On June 1, 2018 Rebekah Henson published an important thread on Twitter critiquing the hashtags #FamiliesBelongTogether and #Ke...
Tuesday, June 25, 2013
There are so many reasons why a mother should give up her child for adoption
Yes, this post has a disturbing title.
Unfortunately, there are many people who agree with the title of this post. (And so many of them are folks who call themselves Christians.) I have heard people, adoptive parents and prospective adoptive parents not excluded, with my own ears discuss the many reasons why they think certain women should give up their children for adoption. (I've also heard accounts from other adoptees and birth mothers who have encountered similar discussions.)
In the minds of many, any one of the following qualities apparently makes a woman unfit to keep and raise her own child: being uneducated, poor, young, irresponsible, immature, unmarried, and the like.
It stands to reason, then, that apparently, in order to be viewed as fit to parent, a woman must be educated, wealthy, older, responsible, mature, married, and the like. (By these standards, I guess I'm not fit to be a parent either, then.)
What's at the root of this viewpoint?
Or classism. Or materialism. Or arrogance.
It's a very American way of thinking. America is the land where money and affluence trump all else. Ultimately, this viewpoint demonstrates an incredible arrogance and assesses those who are not affluent and wealthy as irresponsible leeches who don't deserve to care for their children. Ultimately, it's an adoption culture that says love really isn't what matters--money is what matters.
You can balk or scowl, but if the love factor is equal between the birth family and the prospective adoptive family, yet the birth family is poor and the PAP family is wealthy, what are most Americans going to say?
They're going to say, "The child should go to the adoptive family." Because DNA ain't got nothing on money. And basically, a family with money and affluence is viewed as the "more perfect family" than a family with DNA and love.
Of course, ultimately, relinquishment and adoption are more complicated than just money. Of course, there are also social factors involved. But money and affluence are certainly primary influences. That so many people still deny and resist the fact that money and affluence play a role in adoption today is willful ignorance and just plain frustrating.
It's also infuriating and despairing when I hear people talk about women like my birth mother--who are in fact fellow human beings who feel things just as deeply as you do--in such hurtful, demeaning, dehumanizing, self-serving ways.
Who are you to determine or decide whether a woman deserves to keep and raise her own child? Who do you think you are to walk around proclaiming that you know who is worthy of parenting her child? Who made you arbiter of the world's children? Who designated you discerner of whether a mother's love for her child is good enough?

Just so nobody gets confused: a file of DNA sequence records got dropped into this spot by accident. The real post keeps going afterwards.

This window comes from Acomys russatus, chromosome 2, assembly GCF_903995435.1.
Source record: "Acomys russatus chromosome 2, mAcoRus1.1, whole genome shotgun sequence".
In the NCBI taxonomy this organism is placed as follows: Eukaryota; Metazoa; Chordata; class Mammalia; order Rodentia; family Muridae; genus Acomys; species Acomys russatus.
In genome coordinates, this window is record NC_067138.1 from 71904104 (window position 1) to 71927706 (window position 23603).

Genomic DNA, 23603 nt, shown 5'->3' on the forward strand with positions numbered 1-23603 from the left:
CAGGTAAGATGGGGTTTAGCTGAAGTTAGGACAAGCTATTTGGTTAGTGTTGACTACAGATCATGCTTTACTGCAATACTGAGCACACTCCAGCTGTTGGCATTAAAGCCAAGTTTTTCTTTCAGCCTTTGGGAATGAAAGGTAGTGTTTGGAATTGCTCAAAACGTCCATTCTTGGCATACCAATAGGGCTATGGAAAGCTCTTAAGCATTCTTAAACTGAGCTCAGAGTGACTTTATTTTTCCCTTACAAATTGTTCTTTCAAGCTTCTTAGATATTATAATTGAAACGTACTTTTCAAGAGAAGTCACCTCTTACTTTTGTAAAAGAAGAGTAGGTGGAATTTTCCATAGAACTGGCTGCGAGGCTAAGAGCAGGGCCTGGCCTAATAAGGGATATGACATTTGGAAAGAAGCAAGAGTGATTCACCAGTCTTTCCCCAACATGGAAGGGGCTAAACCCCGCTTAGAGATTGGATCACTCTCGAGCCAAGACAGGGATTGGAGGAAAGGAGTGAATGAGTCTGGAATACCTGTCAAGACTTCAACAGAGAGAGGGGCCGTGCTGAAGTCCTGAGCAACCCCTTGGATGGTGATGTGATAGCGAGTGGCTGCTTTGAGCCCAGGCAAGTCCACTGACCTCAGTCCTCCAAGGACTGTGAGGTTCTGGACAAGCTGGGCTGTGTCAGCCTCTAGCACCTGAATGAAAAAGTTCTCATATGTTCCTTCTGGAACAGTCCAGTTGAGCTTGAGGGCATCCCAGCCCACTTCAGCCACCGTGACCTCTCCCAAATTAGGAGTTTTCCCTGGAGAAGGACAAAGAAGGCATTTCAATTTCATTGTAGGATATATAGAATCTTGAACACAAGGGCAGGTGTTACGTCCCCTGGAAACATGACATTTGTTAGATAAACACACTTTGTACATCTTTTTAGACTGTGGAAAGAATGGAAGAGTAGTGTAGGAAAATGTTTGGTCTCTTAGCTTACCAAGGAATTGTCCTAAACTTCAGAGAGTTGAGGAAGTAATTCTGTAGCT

Look, every day I feel unworthy of my children. Never do I feel like I deserve to be a parent or that I'm somehow more qualified than the next to be a parent. But I love my children more than I will ever be able to express or demonstrate. I'm doing the best that I know how, but I also know that I'm failing in miserable ways. I'm as imperfect as a human can come. Do I deserve to have my children taken away and given over to someone else because we're not the richest people or the smartest people or the most affluent or the most educated or the ones who can provide the most opportunity for worldy success?
And now that I am experiencing the power of a biological connection with my children, now that I am witnessing DNA in action as a new mother, I believe all the more that a child deserves to stay with his or her biological family. Biology and DNA do make a difference. And it's irreplaceable, irretrievable, without substitute.
I am not saying that family can only come from DNA. (I have friends who feel like family, who I basically consider family. And my husband and I obviously are not genetically connected, but I definitely consider him my other half.) But I am saying that the way the current adoption culture dismisses the biological connection and minimizes its role is negligent and wrong.
I have been astounded by the power of biology as my husband and I experience parenthood with our young children. I have to say honestly, that there is a huge difference that I feel (but that's a whole other post...)
In my mind, there are so many reasons to support why a mother should be able to keep her child--DNA and love not excluded.
If she wants to keep her child, then she needs to be given the chance and support to do so.
If you disagree, well, I hope for your children's sakes and your sake that you never have to face such a situation as mothers like my own have had to face...if ever you did, I think maybe, just maybe, you would learn to change your mind...
*Just a note: I want to make it clear that I am not condemning or judging women who do choose to relinquish their children for adoption. Such a decision is obviously a very personal decision, and I am in no way presuming to say that I know what should be done in each individual case. I am simply addressing the current adoption culture that propagates a particular image of unwed pregnant women and also often uses manipulative language and practices that favor the adoptive parents and make unwed mothers feel unworthy of parenting their children.
To read more posts written by Mila at Lost Daughters, click here.
Posted by Mila